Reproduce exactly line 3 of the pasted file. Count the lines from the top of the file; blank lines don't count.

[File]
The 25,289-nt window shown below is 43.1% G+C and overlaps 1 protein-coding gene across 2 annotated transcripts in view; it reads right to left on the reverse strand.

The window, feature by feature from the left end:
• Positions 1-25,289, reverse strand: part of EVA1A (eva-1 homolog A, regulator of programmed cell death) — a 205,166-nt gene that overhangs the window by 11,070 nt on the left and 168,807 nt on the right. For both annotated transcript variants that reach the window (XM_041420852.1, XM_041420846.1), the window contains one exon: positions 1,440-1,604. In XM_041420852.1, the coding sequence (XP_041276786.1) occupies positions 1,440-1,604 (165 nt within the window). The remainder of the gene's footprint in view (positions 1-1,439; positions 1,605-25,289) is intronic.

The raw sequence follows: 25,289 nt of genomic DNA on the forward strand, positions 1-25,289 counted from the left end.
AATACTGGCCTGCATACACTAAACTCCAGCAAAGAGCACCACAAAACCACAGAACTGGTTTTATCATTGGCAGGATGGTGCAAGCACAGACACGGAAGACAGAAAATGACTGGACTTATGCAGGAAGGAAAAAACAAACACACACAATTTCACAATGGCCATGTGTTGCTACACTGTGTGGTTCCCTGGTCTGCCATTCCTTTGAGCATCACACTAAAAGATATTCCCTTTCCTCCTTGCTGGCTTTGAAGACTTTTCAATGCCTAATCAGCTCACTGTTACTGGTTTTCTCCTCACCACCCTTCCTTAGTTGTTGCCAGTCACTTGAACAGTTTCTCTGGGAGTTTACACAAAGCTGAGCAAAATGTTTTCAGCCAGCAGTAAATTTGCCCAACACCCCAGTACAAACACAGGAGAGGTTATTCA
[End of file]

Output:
• Positions 1-25,289, reverse strand: part of EVA1A (eva-1 homolog A, regulator of programmed cell death) — a 205,166-nt gene that overhangs the window by 11,070 nt on the left and 168,807 nt on the right. For both annotated transcript variants that reach the window (XM_041420852.1, XM_041420846.1), the window contains one exon: positions 1,440-1,604. In XM_041420852.1, the coding sequence (XP_041276786.1) occupies positions 1,440-1,604 (165 nt within the window). The remainder of the gene's footprint in view (positions 1-1,439; positions 1,605-25,289) is intronic.